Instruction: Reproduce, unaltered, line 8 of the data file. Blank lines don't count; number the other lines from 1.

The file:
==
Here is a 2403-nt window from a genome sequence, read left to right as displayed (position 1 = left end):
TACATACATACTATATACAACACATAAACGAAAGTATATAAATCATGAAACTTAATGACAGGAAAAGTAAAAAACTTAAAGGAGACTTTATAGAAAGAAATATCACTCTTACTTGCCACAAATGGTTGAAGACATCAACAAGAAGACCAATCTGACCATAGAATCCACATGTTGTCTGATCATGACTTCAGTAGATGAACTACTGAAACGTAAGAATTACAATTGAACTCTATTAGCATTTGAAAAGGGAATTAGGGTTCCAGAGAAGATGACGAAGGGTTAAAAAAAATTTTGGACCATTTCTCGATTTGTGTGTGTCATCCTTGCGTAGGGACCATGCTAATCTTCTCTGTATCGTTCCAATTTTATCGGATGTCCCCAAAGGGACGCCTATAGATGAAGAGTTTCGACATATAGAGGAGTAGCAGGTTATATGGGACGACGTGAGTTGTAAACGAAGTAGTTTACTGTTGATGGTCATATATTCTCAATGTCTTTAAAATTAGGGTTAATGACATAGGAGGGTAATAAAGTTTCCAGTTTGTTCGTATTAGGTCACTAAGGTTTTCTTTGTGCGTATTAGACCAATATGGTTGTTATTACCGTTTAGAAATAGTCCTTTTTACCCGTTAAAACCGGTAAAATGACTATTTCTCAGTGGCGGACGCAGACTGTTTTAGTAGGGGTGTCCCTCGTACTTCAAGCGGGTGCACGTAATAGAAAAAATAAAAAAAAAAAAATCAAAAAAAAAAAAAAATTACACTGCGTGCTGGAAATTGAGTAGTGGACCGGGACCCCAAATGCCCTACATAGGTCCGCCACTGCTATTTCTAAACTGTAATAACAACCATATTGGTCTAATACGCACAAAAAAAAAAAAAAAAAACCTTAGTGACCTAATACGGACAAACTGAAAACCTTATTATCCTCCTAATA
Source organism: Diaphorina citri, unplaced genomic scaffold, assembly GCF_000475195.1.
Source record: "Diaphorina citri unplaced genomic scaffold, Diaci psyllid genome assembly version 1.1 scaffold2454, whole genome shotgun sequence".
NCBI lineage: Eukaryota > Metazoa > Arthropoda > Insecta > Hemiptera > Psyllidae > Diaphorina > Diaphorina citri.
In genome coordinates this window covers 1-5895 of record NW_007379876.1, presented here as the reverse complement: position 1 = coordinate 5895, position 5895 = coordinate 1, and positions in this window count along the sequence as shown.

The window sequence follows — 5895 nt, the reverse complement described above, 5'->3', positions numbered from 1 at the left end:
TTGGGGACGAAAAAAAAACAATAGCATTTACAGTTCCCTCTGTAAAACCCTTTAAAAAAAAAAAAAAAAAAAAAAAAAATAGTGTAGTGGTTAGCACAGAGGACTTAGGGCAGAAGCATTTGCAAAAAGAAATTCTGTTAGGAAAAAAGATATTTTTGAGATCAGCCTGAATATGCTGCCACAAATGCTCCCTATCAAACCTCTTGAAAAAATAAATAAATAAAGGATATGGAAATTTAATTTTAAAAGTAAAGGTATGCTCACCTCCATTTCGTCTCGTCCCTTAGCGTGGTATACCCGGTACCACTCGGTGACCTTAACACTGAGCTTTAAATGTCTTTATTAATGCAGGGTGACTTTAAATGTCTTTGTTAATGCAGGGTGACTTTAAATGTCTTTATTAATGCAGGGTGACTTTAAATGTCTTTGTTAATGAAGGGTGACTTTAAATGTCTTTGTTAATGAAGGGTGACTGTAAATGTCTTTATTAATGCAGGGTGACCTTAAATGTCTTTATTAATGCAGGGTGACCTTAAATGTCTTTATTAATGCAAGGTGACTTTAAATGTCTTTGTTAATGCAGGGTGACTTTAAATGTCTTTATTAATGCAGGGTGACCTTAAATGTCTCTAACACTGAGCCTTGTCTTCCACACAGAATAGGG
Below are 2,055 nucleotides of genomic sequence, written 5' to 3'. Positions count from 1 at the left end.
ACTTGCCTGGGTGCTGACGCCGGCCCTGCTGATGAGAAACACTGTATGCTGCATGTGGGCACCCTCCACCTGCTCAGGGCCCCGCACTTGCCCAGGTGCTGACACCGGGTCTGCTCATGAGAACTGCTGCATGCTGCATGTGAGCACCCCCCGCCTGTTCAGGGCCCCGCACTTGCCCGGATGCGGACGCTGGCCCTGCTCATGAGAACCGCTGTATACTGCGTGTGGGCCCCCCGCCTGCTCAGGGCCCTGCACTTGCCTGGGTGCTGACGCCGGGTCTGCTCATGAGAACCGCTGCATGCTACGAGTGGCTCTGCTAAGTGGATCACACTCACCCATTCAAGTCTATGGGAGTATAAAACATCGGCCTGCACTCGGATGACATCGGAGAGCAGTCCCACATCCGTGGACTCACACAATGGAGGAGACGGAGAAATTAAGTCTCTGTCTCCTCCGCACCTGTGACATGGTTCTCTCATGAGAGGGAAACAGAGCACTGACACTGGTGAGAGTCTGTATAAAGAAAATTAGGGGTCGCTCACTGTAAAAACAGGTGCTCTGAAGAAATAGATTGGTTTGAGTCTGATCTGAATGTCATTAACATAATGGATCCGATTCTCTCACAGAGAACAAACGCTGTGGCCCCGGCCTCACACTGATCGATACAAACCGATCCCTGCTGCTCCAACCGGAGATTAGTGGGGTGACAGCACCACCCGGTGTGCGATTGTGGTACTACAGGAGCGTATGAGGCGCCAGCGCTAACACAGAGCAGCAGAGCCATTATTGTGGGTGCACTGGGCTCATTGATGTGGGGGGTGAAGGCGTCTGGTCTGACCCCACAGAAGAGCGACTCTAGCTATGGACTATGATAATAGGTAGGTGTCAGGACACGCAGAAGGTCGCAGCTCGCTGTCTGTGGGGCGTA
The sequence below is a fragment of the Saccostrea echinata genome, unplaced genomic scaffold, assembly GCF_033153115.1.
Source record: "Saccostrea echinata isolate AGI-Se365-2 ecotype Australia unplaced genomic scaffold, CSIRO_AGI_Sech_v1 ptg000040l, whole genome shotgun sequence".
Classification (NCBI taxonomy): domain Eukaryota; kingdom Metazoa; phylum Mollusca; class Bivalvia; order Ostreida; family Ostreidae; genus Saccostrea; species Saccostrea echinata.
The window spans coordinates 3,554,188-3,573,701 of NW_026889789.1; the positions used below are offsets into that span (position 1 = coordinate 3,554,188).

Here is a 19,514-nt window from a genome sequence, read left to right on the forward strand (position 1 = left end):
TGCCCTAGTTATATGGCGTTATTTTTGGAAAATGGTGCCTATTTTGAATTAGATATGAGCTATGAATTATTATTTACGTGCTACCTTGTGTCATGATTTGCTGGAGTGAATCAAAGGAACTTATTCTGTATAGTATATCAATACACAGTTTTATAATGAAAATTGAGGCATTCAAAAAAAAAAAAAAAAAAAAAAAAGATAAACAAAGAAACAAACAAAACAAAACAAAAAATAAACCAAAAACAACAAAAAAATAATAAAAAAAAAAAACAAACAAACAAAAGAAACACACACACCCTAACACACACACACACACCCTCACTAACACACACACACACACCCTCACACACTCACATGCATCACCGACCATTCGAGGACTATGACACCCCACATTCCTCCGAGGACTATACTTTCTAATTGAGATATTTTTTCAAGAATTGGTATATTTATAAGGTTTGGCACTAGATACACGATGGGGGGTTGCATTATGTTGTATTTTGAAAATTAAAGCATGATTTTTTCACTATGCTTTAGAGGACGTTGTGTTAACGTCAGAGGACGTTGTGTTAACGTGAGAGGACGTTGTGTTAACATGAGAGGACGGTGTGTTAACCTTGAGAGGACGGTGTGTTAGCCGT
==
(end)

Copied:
TTGGGGACGAAAAAAAAACAATAGCATTTACAGTTCCCTCTGTAAAACCCTTTAAAAAAAAAAAAAAAAAAAAAAAAAATAGTGTAGTGGTTAGCACAGAGGACTTAGGGCAGAAGCATTTGCAAAAAGAAATTCTGTTAGGAAAAAAGATATTTTTGAGATCAGCCTGAATATGCTGCCACAAATGCTCCCTATCAAACCTCTTGAAAAAATAAATAAATAAAGGATATGGAAATTTAATTTTAAAAGTAAAGGTATGCTCACCTCCATTTCGTCTCGTCCCTTAGCGTGGTATACCCGGTACCACTCGGTGACCTTAACACTGAGCTTTAAATGTCTTTATTAATGCAGGGTGACTTTAAATGTCTTTGTTAATGCAGGGTGACTTTAAATGTCTTTATTAATGCAGGGTGACTTTAAATGTCTTTGTTAATGAAGGGTGACTTTAAATGTCTTTGTTAATGAAGGGTGACTGTAAATGTCTTTATTAATGCAGGGTGACCTTAAATGTCTTTATTAATGCAGGGTGACCTTAAATGTCTTTATTAATGCAAGGTGACTTTAAATGTCTTTGTTAATGCAGGGTGACTTTAAATGTCTTTATTAATGCAGGGTGACCTTAAATGTCTCTAACACTGAGCCTTGTCTTCCACACAGAATAGGG